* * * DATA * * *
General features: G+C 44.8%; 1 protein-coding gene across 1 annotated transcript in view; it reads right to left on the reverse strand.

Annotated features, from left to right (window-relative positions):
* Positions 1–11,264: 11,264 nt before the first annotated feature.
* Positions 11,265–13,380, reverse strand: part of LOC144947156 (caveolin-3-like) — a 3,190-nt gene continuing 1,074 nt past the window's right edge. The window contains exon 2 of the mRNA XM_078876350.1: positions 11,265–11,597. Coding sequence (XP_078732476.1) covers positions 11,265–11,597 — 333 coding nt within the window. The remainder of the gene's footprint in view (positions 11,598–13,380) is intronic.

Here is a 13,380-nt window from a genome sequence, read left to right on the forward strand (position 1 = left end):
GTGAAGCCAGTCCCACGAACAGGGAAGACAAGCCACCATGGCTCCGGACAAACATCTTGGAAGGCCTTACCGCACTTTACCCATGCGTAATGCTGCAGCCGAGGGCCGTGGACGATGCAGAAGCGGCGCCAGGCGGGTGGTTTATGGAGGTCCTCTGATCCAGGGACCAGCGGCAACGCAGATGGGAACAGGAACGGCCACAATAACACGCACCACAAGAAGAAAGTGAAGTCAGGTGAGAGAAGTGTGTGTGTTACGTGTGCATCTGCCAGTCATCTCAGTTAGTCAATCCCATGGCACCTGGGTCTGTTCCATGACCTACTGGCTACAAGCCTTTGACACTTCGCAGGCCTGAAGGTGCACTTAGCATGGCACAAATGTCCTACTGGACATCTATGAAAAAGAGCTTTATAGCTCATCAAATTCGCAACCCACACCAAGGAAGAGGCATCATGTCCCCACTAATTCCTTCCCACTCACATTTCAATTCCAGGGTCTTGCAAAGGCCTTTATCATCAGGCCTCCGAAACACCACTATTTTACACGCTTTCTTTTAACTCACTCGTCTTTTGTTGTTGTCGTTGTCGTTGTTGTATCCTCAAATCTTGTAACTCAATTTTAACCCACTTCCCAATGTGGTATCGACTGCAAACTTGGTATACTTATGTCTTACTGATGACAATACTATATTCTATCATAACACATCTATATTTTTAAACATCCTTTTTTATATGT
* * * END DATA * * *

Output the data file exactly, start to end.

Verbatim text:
General features: G+C 44.8%; 1 protein-coding gene across 1 annotated transcript in view; it reads right to left on the reverse strand.

Annotated features, from left to right (window-relative positions):
* Positions 1–11,264: 11,264 nt before the first annotated feature.
* Positions 11,265–13,380, reverse strand: part of LOC144947156 (caveolin-3-like) — a 3,190-nt gene continuing 1,074 nt past the window's right edge. The window contains exon 2 of the mRNA XM_078876350.1: positions 11,265–11,597. Coding sequence (XP_078732476.1) covers positions 11,265–11,597 — 333 coding nt within the window. The remainder of the gene's footprint in view (positions 11,598–13,380) is intronic.

Here is a 13,380-nt window from a genome sequence, read left to right on the forward strand (position 1 = left end):
GTGAAGCCAGTCCCACGAACAGGGAAGACAAGCCACCATGGCTCCGGACAAACATCTTGGAAGGCCTTACCGCACTTTACCCATGCGTAATGCTGCAGCCGAGGGCCGTGGACGATGCAGAAGCGGCGCCAGGCGGGTGGTTTATGGAGGTCCTCTGATCCAGGGACCAGCGGCAACGCAGATGGGAACAGGAACGGCCACAATAACACGCACCACAAGAAGAAAGTGAAGTCAGGTGAGAGAAGTGTGTGTGTTACGTGTGCATCTGCCAGTCATCTCAGTTAGTCAATCCCATGGCACCTGGGTCTGTTCCATGACCTACTGGCTACAAGCCTTTGACACTTCGCAGGCCTGAAGGTGCACTTAGCATGGCACAAATGTCCTACTGGACATCTATGAAAAAGAGCTTTATAGCTCATCAAATTCGCAACCCACACCAAGGAAGAGGCATCATGTCCCCACTAATTCCTTCCCACTCACATTTCAATTCCAGGGTCTTGCAAAGGCCTTTATCATCAGGCCTCCGAAACACCACTATTTTACACGCTTTCTTTTAACTCACTCGTCTTTTGTTGTTGTCGTTGTCGTTGTTGTATCCTCAAATCTTGTAACTCAATTTTAACCCACTTCCCAATGTGGTATCGACTGCAAACTTGGTATACTTATGTCTTACTGATGACAATACTATATTCTATCATAACACATCTATATTTTTAAACATCCTTTTTTATATGT